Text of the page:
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Diamond Magnetometry in Cars and Aircraft

  • Full or part time
  • Application Deadline
    Applications accepted all year round
  • Funded PhD Project (European/UK Students Only)
    Funded PhD Project (European/UK Students Only)

Project Description

Background
The sensing of weak magnetic fields has important applications in geo-surveying, navigation, and medicine. To measure them requires that we use the most sensitive detection techniques, however, to be commercially viable this must be done at an affordable cost. Nitrogen-vacancy (NV-) centres in diamond have isolated electron spins which can store quantum information at room temperature for over one millisecond. These qubits can be sensitively read out optically allowing diamond magnetometers to be built. These are robust, solid state devices that work in a broad range of environments, with the potential for sensitivity comparable to the leading technologies.

The project
We have built several magnetometers using the optically-detected magnetic resonance of nitrogen-vacancy centres in diamond. In this PhD project we will make this work inside moving cars and in helicopters in flight. In-flight magnetometry could lead to geo-surveying while operation in a car could be used for navigation via magnetic maps. Our lab in Warwick also benefits from several other NV- experiments for quantum technology focused on nanoscale and bulk magnetometry both at room temperature and in helium cryostats.

The project is mainly experimental with a theoretical component (full training provided), and includes collaboration with academic and industrial partners. The start date for the project will be 1st October 2019. You should have obtained, or be about to obtain a First or Upper Second Class UK Honours degree in Physics, Engineering or a related subject. Applicants with equivalent qualifications gained outside the UK will also be considered.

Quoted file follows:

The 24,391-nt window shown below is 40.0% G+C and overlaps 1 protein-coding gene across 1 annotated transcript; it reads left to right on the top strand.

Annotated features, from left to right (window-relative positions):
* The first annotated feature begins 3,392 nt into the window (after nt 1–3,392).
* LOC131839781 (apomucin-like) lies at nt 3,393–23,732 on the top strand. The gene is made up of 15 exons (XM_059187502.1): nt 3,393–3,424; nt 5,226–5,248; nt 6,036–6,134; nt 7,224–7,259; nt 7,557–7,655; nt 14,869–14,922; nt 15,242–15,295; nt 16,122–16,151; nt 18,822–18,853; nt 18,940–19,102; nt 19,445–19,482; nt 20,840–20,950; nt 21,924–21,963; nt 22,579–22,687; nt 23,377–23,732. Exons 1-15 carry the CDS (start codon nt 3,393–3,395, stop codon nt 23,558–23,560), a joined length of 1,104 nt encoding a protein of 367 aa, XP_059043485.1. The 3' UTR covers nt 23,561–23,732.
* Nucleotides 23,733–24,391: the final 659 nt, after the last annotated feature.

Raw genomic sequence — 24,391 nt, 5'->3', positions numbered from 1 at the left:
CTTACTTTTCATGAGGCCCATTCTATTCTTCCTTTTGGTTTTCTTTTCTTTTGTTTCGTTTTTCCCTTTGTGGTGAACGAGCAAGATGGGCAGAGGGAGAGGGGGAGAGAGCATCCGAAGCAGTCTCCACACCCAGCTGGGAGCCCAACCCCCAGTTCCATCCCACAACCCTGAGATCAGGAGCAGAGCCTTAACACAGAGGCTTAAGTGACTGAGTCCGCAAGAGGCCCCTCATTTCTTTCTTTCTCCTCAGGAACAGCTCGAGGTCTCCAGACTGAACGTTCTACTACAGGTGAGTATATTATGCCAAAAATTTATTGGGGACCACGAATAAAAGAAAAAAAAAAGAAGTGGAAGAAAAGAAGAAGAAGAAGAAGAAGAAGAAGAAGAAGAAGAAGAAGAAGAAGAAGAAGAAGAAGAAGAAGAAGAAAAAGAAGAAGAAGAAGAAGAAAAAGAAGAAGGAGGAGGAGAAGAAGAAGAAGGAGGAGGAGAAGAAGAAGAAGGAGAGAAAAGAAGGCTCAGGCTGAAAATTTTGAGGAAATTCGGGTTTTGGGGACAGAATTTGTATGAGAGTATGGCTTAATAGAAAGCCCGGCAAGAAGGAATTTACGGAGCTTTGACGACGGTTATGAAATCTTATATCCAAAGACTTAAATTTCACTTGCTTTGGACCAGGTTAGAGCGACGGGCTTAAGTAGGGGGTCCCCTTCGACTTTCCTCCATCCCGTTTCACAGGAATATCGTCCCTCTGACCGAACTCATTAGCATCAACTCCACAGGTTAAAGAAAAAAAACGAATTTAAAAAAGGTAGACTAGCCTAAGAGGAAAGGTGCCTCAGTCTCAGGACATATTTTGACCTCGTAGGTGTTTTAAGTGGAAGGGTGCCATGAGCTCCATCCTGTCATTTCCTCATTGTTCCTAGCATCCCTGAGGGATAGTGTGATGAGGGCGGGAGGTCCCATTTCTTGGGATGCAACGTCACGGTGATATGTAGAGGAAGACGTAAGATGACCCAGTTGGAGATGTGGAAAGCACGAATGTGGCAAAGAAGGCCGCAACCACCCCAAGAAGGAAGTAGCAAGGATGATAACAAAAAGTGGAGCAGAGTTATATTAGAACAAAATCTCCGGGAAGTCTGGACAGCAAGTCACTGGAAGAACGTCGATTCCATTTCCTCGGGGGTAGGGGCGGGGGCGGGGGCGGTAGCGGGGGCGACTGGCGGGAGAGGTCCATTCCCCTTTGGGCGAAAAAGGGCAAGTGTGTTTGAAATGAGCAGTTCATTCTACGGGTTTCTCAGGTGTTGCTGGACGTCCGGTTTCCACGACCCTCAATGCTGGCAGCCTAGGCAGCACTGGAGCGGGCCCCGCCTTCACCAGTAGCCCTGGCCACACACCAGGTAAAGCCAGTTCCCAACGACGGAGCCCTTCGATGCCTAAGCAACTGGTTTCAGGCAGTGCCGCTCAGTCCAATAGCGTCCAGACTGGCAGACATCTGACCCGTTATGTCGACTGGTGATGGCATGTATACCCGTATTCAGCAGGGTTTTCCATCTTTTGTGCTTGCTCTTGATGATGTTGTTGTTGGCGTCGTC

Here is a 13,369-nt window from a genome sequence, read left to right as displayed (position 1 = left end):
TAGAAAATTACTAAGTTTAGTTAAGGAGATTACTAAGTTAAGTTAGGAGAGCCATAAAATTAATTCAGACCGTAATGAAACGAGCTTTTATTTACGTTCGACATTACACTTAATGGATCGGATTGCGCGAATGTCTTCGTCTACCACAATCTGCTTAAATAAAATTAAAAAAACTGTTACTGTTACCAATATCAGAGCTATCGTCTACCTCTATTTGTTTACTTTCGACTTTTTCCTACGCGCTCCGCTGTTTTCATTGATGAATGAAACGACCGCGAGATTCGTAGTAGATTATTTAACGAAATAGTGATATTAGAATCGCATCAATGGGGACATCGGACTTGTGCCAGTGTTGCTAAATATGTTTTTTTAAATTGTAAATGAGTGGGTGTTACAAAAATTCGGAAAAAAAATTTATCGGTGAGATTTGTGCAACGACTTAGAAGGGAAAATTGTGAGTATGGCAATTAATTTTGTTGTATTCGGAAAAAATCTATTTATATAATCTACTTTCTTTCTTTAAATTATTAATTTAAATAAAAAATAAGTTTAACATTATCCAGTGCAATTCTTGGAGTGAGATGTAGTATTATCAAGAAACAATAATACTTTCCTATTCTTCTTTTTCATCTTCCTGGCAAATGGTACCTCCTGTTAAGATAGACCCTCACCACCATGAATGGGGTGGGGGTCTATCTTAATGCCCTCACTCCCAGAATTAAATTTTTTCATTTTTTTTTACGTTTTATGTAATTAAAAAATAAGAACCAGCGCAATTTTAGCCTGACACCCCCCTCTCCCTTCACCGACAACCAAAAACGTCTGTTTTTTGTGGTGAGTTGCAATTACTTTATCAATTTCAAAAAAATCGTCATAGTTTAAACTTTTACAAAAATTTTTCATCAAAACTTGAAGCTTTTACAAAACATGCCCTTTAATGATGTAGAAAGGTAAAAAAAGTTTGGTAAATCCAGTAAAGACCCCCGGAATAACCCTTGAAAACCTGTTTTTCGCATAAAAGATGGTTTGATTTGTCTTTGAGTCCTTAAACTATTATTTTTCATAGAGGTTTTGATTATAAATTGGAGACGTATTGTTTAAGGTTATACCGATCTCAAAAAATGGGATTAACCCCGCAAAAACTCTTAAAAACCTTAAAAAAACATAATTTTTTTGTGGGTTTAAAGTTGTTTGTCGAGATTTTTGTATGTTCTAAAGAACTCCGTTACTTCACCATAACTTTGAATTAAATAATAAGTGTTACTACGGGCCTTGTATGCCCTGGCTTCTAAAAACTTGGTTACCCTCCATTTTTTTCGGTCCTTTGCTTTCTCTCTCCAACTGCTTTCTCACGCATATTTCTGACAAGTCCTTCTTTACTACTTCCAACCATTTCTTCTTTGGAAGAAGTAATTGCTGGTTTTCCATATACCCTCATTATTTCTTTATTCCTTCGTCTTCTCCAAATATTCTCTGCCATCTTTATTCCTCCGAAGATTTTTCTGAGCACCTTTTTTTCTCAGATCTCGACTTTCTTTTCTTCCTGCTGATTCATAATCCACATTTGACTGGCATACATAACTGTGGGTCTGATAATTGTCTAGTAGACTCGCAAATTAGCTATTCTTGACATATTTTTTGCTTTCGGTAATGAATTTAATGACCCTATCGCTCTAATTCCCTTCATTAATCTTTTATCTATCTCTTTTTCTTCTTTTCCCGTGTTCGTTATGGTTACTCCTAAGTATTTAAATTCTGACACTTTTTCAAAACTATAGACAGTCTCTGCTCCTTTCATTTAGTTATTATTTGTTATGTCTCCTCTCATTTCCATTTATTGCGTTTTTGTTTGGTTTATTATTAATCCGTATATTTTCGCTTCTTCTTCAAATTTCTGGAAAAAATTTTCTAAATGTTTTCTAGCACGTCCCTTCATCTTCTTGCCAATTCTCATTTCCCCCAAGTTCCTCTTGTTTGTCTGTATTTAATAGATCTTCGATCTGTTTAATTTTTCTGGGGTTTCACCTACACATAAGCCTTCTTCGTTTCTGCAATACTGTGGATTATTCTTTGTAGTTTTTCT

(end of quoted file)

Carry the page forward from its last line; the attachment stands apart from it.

The successful applicant will join a team of over 10 academics and 20 PhD students in the departments of Physics, Chemistry, Engineering and the Warwick Manufacturing Group all researching into different aspects of Diamond Science and Technology. Warwick has excellent facilities for characterisation and processing of diamond, as well as the fabrication of micro/nano diamond devices and an exceptionally strong record of successful collaboration with industry.

For further information please contact Gavin Morley () or

Funding Notes

The project provides full funding for stipend and fees for four years, and includes a generous research training support grant.

The Physics department is proud to be an IOP Juno Champion and a winner of an Athena Swan Silver Award, reflecting our commitment to equal opportunity and to fostering an environment in which all can excel.

How good is research at University of Warwick in Physics?

FTE Category A staff submitted: 54.60

Research output data provided by the Research Excellence Framework (REF)

Click here to see the results for all UK universities

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